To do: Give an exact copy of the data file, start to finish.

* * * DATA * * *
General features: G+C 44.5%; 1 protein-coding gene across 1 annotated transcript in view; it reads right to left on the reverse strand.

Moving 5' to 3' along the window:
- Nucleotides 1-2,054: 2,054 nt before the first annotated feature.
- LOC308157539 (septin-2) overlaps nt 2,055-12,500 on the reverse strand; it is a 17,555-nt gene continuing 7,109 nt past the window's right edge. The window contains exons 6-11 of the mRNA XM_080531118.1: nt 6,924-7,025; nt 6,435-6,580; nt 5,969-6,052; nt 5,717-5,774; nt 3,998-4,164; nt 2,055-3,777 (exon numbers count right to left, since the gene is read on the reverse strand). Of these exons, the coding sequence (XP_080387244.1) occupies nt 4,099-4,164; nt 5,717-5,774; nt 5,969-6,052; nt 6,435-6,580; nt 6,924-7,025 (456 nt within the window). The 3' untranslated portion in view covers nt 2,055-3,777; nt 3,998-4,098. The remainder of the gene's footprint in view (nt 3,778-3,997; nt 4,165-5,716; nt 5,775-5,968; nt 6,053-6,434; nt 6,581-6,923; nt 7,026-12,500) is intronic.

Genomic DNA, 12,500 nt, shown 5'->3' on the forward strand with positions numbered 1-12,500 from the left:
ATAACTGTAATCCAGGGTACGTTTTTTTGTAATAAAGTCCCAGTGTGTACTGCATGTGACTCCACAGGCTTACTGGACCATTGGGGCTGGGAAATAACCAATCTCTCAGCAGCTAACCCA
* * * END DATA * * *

General features: G+C 44.5%; 1 protein-coding gene across 1 annotated transcript in view; it reads right to left on the reverse strand.

Moving 5' to 3' along the window:
- Nucleotides 1-2,054: 2,054 nt before the first annotated feature.
- LOC308157539 (septin-2) overlaps nt 2,055-12,500 on the reverse strand; it is a 17,555-nt gene continuing 7,109 nt past the window's right edge. The window contains exons 6-11 of the mRNA XM_080531118.1: nt 6,924-7,025; nt 6,435-6,580; nt 5,969-6,052; nt 5,717-5,774; nt 3,998-4,164; nt 2,055-3,777 (exon numbers count right to left, since the gene is read on the reverse strand). Of these exons, the coding sequence (XP_080387244.1) occupies nt 4,099-4,164; nt 5,717-5,774; nt 5,969-6,052; nt 6,435-6,580; nt 6,924-7,025 (456 nt within the window). The 3' untranslated portion in view covers nt 2,055-3,777; nt 3,998-4,098. The remainder of the gene's footprint in view (nt 3,778-3,997; nt 4,165-5,716; nt 5,775-5,968; nt 6,053-6,434; nt 6,581-6,923; nt 7,026-12,500) is intronic.

Genomic DNA, 12,500 nt, shown 5'->3' on the forward strand with positions numbered 1-12,500 from the left:
ATAACTGTAATCCAGGGTACGTTTTTTTGTAATAAAGTCCCAGTGTGTACTGCATGTGACTCCACAGGCTTACTGGACCATTGGGGCTGGGAAATAACCAATCTCTCAGCAGCTAACCCA